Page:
When there is trouble in the herd – one horse picking on another, or a horse or horses continually picked on by the others, the Liberty Foundations can help.
It may seem unlikely that we humans could have an effect on the herd dynamics since we’re not there to act as “policemen” all the time. However, what we do for the horse in the foundations is re-establish familiar rhythms, calm whatever is inside the horse that makes it difficult for her to connect with the other horses. We can also help the other horses to see the picked on or aggressive horse differently – either see the inner glow of the horse or stand up for themselves or ignore the aggressive horse.
In the wild, horses break off into bands and generally select those who they want to hang out with, much like we do in life. If we surround ourselves with those who don’t reflect the beliefs we have, then we are not very happy. Just because we plop horses together doesn’t mean they’re naturally going to get along. Particularly older horses can have trouble in herds if one of the horses or a group perceives the older horse as a threat because he can’t move as fast or has trouble thinking. Horses can be very intolerant of those members of the herd who can’t think straight.
Here are some case studies of horses who have benefitted from the Liberty Foundations in their herd settings:
a) A horse, let’s call him Mike, who keeps chewing on his older stablemate, Sal’s, neck. The owners put some product on the old gelding’s neck to keep Mike from chewing on him. Mike is a horse who has been the low guy on the horse pecking order in every herd situation he’s ever been in. He has also been deprived of food at times in his life. I just look at the entire horse picture to see what factors might be contributing to his current behavior.
Mike benefitted from some one-on-one time with his owner, working with the Foundations, specifically those that involved food. Also trail rides, because there seemed to be something tied in to his self-esteem. He is a proud horse and needs to have a job. I also thought that although Mike had an attachment to Sal, he wanted to be with another herd. Once Sal died, Mike was moved in with the herd he wanted to be with, and he never chewed on anybody again. Nobody chewed on him either!
b) The very powerful, full-of-himself horse who has difficulty in his relationships with other horses, always bullying and bossing them around. I think this was driving his owner a little crazy, even though she loved him a lot.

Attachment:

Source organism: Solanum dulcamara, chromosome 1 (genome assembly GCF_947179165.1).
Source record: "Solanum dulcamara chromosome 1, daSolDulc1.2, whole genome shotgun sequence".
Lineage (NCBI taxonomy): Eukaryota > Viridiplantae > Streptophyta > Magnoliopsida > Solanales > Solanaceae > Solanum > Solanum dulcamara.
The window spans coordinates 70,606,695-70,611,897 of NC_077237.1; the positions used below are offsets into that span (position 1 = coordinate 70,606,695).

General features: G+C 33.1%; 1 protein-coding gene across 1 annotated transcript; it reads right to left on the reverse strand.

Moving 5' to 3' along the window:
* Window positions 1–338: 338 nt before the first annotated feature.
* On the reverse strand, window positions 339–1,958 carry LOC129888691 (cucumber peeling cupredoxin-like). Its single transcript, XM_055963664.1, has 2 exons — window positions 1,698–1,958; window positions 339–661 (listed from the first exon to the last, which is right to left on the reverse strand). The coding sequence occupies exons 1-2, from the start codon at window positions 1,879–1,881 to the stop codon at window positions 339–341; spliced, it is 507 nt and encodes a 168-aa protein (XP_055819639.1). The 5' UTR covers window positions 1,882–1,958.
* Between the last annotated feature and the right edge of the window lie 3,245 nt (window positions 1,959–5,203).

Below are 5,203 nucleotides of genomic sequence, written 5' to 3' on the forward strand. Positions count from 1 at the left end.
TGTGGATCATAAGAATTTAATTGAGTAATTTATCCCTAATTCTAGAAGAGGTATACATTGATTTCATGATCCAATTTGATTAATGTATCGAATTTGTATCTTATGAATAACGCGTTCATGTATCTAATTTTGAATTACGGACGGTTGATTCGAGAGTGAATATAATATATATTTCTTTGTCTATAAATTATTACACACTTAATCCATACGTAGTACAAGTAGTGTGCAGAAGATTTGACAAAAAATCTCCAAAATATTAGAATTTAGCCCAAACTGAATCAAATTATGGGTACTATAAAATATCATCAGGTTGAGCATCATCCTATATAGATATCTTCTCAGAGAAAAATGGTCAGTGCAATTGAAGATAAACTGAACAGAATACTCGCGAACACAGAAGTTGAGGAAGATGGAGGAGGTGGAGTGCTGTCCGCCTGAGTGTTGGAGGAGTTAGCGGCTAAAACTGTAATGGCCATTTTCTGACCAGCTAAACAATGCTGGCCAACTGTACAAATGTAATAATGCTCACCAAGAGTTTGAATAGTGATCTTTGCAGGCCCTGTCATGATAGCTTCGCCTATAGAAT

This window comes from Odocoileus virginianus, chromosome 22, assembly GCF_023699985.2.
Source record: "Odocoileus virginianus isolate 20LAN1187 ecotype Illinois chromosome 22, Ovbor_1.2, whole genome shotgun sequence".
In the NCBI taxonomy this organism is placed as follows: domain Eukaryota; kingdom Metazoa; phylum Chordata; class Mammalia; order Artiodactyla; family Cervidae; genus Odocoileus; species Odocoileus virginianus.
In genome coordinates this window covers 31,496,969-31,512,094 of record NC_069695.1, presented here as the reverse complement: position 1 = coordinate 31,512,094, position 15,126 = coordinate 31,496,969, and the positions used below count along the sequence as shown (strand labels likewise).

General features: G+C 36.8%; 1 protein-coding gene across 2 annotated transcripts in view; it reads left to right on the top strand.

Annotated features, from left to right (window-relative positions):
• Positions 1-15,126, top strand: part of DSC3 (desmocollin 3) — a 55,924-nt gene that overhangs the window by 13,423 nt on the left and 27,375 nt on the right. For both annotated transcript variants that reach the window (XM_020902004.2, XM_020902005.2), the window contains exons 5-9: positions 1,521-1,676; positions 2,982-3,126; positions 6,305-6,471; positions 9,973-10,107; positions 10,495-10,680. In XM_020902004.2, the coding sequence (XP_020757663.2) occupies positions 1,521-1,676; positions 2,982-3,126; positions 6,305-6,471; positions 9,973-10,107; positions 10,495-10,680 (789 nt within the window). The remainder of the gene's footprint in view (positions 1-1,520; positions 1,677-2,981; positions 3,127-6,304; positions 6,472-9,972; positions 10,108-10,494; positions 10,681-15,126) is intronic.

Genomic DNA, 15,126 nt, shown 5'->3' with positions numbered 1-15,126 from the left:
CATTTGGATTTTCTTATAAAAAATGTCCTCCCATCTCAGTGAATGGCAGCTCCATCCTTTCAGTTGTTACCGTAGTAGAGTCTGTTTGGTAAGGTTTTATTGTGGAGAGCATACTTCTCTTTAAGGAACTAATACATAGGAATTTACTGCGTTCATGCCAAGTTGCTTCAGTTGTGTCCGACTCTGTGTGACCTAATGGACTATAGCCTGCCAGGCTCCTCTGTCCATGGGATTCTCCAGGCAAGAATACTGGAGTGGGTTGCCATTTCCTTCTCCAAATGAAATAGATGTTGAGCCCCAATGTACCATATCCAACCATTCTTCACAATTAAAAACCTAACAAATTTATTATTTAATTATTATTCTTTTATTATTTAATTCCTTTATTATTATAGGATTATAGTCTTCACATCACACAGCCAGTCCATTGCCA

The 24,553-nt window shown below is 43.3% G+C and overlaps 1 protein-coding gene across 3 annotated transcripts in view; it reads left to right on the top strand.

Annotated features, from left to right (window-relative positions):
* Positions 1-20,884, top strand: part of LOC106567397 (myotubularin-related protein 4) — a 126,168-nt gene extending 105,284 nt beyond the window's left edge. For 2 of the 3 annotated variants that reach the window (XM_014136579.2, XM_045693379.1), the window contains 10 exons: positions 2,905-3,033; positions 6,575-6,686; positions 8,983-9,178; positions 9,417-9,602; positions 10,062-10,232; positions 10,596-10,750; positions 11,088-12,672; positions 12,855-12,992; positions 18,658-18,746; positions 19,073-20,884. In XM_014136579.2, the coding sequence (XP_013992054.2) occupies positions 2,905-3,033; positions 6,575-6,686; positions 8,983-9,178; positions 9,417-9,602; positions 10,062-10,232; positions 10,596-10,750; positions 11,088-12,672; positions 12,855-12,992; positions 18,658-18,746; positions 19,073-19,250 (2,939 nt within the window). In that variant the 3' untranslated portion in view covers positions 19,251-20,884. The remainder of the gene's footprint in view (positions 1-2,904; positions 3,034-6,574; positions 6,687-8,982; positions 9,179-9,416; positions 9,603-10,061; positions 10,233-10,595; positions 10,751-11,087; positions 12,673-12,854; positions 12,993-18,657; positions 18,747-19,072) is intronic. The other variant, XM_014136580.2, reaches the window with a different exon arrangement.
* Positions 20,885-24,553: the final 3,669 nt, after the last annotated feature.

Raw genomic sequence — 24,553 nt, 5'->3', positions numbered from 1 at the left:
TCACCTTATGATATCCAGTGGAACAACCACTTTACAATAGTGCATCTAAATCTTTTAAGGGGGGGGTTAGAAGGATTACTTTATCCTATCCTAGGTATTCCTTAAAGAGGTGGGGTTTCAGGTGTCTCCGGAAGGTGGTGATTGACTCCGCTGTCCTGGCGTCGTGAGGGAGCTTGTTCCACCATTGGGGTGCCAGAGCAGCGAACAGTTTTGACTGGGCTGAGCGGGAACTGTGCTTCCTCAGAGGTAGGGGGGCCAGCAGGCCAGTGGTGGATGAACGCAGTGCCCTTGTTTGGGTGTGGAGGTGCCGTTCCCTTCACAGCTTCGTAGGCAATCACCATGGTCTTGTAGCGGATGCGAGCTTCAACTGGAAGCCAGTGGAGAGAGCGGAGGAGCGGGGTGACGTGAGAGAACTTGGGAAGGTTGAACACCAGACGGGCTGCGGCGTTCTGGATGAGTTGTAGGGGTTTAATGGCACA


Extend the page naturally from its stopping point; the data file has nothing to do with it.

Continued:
The way he reached out to greet her when we did the greeting exercise was as though she was beneath him. He had this air of visiting royalty, deigning to shake hands with a peon. He did not do that with me; he extended his neck in curiosity but not with that same haughty attitude. I thought that was where her problems with him lie. He felt he was in charge of every situation, even though she is an excellent horsewoman.
Our job was to get him to recognize her as the leader and enjoy that relationship. She did not have to take his leadership away from him, only make sure he recognized her and show him some interesting options. We accomplished this in the lesson by also working with her approach, and she went home to try it out in the context of the herd. Her horse began to treat the other horses with more respect also. In turn, the other horses began to set up better boundaries for themselves.
With this horse, I recommended that she keep up the work, because he may backslide to his old ways if not reminded of his place in the “universal herd,” meaning including the humans. This type of horse has a long history of this behavior and way of relating to others, so it takes time for the new neural pathways to be activated on a regular basis without some reminders. My very strong-willed horses need to be reminded and I can usually tell when it’s time to do certain foundations with them.
Part of why this works so well in a herd is that horses copy each other. Their mirroring extends far beyond standing looking off in the distance together to watching and learning from each other. Be careful what you model because they will copy you too! This is actually a powerful tool in the training of horses. Once they recognize our leadership, they can and will copy what you do or ask them to do.
c) Horses who seem not to get along with any other horses. A mare who kicks out at everyone around and needs special fencing to separate her from other horses so she doesn’t damage herself or others. In herd situations, she is unhappy and doesn’t get along with anyone. It is amazing to me that she functions so well with humans.